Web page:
VOL. 131 | NO. 244 | Thursday, December 8, 2016
It’s Not All About You On Website
BY ADDIE McGOWAN
Today, 97 percent of consumers search for products and services online. However, many companies don’t have a website that keeps the goals of their users in mind. Likewise, many websites are designed without forethought into when users are accessing the site and for what purpose, resulting in a lack of mobile optimization or call-to-action tools, according to the Score Association.
If you are considering launching a website or updating your current site, you might be thinking about designing it with your tastes, needs and goals in mind. However, this is the most common mistake I see businesses of all sizes make – neglecting to think about their desired audiences’ “user experience,” or UX, as it’s referred to in the digital world.
The Neilson Norman Group says, “‘User experience’ encompasses all aspects of the end-user’s interaction with the company, its services, and its products. The main requirement for an exemplary user experience is to meet the exact needs of the customer, without fuss or bother.”
It can be difficult to separate your own view from that of your end-user or customer, so I like to give real-world analogies to help explain why UX is so important. Think about your website as a storefront on a bustling street lined with other businesses and shops, and yourself as a tourist on this street. With that in mind, here are some UX best practices to consider when developing or updating your site:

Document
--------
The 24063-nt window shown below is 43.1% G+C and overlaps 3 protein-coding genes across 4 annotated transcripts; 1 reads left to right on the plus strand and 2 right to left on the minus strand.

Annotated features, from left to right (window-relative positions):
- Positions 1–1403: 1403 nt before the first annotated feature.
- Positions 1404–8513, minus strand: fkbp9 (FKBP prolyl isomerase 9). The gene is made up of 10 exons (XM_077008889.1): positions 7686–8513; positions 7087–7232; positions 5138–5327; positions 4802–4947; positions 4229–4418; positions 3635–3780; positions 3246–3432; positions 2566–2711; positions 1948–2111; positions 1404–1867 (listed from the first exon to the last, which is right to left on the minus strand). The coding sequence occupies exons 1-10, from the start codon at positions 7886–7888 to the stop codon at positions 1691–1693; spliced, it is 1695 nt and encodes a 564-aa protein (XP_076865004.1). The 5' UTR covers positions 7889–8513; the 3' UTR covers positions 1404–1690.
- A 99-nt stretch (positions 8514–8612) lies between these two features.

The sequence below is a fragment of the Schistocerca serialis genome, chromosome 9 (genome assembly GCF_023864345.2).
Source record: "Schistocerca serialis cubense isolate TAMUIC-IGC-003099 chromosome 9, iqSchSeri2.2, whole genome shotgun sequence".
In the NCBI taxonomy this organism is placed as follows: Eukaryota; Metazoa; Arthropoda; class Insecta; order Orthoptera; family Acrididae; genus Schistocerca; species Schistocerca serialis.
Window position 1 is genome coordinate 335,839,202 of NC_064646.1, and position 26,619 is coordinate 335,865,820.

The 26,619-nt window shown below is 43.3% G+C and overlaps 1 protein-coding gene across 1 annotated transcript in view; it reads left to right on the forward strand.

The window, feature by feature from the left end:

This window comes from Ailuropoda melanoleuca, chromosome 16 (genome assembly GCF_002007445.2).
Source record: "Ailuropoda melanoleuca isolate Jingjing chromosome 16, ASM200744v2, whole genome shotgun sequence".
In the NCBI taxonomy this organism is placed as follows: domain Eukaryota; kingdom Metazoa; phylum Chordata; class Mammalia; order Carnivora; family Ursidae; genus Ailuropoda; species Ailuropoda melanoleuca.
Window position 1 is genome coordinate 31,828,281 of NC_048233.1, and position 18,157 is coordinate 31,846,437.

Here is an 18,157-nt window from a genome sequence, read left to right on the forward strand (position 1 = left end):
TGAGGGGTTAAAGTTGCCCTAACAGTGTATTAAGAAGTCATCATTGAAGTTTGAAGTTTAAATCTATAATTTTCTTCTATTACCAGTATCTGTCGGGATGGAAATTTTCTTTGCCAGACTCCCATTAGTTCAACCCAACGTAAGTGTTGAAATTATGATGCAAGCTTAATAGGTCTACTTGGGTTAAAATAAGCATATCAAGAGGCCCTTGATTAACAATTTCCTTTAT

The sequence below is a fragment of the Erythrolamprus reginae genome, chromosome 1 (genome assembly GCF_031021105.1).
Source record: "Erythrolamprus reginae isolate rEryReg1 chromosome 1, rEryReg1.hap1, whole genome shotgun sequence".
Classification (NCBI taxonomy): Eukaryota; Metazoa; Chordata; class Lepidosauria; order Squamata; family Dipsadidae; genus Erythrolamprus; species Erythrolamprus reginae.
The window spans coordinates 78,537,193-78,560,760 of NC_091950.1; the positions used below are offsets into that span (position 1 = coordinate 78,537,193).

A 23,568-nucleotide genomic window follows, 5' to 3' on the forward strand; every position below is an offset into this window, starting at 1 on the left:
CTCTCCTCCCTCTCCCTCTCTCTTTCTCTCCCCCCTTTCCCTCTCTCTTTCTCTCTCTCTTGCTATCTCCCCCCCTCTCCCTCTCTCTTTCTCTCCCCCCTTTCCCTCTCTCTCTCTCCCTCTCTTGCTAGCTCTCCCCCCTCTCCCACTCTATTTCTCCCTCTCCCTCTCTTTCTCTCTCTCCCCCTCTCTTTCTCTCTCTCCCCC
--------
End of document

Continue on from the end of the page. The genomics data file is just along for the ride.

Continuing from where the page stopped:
Effective user experience is intuitive. In the environment of a street, everyone knows that a green light or walk signal means “go.” If you use intuitive patterns with buttons and prompts within the context of your website – an overall web best practice – you can typically use less copy and create a more streamlined user experience.
User experience is simple. It can be overwhelming to walk down a crowded street with many signs competing for your attention. The same can be said of cluttered websites. Focus on guiding users down simple, marked paths to make the site more effective. That does mean you can’t put everything on the homepage, so prioritize content to accomplish a simple goal.
User experience is consistent. If you walk by a deli at lunchtime and the sign on the door says “Open,” you’d expect to be able to walk in and get a sandwich. You would be upset if the door was locked or you walked in to find a dry cleaner. Similarly, website links that are broken or misleading by name leave the user with an unfavorable impression of your business.
Designing websites with users in mind is critical as the web becomes more crowded and more businesses compete for your customers.
Think of your website as a city map and yourself as a visitor, navigating through it to gather information and complete tasks. What simple changes can you make to improve users’ experience? The more intuitive, simple and consistent you can make it, the better. The digital world can be daunting and complicated, but your website doesn’t have to be.
Addie McGowan is a senior digital marketing specialist at Archer Malmo.